LeBron James's Son Suffers Cardiac Arrest—Here are the Signs
Here is everything you need to know about cardiac arrest.
Bronny James, 18, the son of basketball icon LeBron James, suffered a medical emergency when he collapsed during a workout in Los Angeles on Monday during practice at USC. "Yesterday while practicing Bronny James suffered a cardiac arrest. Medical staff was able to treat Bronny and take him to the hospital," the family said in a statement. "He is now in stable condition and no longer in ICU. We ask for respect and privacy for the James family and we will update media when there is more information. LeBron and Savannah wish to publicly send their deepest thanks and appreciation to the USC medical and athletic staff for their incredible work and dedication to the safety of their athletes." What exactly is a cardiac arrest episode and what are the signs? Here is everything you need to know.
According to Merck Manual, a heart attack is not the same thing as cardiac arrest. In the case of a heart attack, there is a blockage of an artery (blood vessel) that supplies blood to the heart tissue causing a lack of oxygen supply, death of heart cells, and symptoms like chest pain, but the heart usually keeps beating. By contrast, cardiac arrest means that the heart stops beating.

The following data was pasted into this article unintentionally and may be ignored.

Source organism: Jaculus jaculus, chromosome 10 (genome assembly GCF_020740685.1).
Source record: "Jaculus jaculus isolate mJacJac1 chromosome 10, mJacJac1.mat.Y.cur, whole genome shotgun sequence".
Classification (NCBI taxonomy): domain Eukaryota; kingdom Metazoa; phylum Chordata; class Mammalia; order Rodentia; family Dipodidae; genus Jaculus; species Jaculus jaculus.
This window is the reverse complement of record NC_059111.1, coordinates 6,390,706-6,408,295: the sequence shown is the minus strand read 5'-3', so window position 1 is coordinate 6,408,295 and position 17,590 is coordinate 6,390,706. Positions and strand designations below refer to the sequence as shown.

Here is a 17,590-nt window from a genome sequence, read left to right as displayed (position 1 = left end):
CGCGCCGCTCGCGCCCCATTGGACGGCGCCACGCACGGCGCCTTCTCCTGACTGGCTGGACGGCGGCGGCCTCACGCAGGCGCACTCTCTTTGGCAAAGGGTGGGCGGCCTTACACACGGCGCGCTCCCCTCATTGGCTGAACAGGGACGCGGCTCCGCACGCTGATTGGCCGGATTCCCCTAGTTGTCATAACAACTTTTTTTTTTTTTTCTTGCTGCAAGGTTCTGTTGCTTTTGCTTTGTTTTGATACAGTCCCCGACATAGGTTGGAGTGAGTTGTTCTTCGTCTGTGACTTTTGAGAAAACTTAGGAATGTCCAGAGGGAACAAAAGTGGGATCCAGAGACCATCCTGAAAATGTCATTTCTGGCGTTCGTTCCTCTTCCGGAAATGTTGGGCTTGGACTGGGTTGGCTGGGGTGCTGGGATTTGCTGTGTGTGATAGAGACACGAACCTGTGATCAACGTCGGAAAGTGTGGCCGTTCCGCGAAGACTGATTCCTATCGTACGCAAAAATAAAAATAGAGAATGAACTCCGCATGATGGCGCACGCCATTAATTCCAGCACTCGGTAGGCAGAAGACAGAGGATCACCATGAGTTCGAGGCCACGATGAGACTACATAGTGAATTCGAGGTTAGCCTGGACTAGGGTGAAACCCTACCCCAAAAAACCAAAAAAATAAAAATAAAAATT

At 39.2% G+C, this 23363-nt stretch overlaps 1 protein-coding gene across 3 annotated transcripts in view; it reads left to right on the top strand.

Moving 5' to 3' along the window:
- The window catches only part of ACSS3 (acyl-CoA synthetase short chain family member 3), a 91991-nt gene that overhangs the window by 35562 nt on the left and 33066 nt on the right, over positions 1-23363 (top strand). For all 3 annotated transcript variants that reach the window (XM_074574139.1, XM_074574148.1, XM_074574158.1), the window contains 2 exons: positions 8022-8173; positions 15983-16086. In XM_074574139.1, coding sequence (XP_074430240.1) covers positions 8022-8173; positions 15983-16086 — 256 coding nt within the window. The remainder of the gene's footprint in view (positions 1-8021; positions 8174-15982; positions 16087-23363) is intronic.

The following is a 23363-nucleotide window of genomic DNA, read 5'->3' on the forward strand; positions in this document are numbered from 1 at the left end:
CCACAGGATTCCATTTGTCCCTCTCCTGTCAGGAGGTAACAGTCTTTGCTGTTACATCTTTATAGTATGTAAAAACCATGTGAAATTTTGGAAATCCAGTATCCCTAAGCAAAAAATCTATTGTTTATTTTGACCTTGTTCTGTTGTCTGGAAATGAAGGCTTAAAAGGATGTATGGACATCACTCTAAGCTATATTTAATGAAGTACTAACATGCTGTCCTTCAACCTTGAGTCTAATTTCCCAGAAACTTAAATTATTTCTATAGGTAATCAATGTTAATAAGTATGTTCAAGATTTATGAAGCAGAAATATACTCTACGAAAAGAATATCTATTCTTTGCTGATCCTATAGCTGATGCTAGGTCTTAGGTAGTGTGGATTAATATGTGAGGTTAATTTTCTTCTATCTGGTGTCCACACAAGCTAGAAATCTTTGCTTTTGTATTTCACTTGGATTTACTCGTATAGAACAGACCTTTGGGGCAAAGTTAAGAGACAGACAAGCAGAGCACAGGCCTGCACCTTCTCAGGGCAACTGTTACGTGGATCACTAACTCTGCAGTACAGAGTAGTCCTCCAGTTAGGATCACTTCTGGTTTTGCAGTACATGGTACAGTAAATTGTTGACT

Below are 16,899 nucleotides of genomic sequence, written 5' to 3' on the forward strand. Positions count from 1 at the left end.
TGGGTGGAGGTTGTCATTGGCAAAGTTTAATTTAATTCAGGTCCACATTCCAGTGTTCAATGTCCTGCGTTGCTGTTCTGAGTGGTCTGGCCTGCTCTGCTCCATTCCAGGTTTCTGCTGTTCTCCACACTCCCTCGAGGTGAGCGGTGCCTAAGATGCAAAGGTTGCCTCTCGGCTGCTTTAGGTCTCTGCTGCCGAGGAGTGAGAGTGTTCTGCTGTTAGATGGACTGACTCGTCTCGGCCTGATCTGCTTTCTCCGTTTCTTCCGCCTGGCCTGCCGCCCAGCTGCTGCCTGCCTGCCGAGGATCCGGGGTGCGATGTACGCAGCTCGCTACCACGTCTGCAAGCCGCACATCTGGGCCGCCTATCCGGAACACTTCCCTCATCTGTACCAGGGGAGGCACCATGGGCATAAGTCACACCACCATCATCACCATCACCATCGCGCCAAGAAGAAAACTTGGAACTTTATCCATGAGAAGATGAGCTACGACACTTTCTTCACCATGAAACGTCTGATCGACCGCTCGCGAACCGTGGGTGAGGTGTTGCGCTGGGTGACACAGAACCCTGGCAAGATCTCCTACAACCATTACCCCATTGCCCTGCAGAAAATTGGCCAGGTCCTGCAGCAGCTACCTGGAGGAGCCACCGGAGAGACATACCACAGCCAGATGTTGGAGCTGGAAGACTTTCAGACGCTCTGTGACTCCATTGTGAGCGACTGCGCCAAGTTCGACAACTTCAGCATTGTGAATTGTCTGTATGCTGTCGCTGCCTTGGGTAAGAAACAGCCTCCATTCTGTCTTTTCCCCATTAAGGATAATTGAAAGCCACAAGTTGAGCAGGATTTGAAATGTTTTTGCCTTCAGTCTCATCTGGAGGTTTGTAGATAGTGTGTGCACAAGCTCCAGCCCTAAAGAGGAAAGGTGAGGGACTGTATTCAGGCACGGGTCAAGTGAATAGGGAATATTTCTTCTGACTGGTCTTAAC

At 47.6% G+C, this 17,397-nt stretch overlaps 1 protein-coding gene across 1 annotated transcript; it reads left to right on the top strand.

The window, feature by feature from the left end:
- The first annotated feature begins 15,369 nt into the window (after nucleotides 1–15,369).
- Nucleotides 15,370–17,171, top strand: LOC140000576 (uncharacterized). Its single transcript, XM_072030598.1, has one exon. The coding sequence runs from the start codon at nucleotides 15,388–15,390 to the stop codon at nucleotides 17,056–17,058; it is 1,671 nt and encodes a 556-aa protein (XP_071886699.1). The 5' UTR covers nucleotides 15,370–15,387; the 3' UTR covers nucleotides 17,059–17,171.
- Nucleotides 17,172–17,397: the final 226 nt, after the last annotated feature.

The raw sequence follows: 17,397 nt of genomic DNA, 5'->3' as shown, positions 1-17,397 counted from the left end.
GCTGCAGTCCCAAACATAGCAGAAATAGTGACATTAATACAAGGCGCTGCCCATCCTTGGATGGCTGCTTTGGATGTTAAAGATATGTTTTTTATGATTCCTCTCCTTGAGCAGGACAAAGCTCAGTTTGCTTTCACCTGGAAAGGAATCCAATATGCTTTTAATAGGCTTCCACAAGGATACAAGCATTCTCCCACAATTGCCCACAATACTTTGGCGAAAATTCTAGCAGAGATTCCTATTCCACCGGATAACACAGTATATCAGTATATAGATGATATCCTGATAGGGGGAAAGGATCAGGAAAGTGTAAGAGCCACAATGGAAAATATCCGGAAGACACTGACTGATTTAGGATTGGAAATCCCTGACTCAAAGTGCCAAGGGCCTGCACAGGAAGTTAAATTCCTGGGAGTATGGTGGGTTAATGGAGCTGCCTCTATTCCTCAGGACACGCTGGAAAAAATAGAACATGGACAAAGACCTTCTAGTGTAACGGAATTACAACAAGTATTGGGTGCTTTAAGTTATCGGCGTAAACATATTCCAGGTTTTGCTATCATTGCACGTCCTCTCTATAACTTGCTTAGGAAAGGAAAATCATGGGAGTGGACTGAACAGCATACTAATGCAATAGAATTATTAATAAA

According to the Mayo Clinic, oftentimes a cardiac arrest episode comes without warning. The first sign can be a sudden collapse.
When a person suffers from sudden cardiac arrest (SCA) their pulse often stops. The Mayo Clinic explains that it "is the sudden loss of all heart activity due to an irregular heart rhythm."
Due to the stopping of the heart, a person will also stop breathing if they are experiencing cardiac arrest.
Thus, they also lose consciousness. The majority of people who experience cardiac arrest don't even remember it happening.
Sometimes other symptoms occur before sudden cardiac arrest, says the Mayo Clinic These might include:
- Chest discomfort.
- Shortness of breath.
- Fast-beating, fluttering or pounding heart called palpitations.
If someone goes into cardiac arrest, immediate treatment is needed. "Emergency treatment for sudden cardiac arrest includes cardiopulmonary resuscitation (CPR) and shocks to the heart with a device called an automated external defibrillator (AED). Survival is possible with fast, appropriate medical care," says the Mayo Clinic.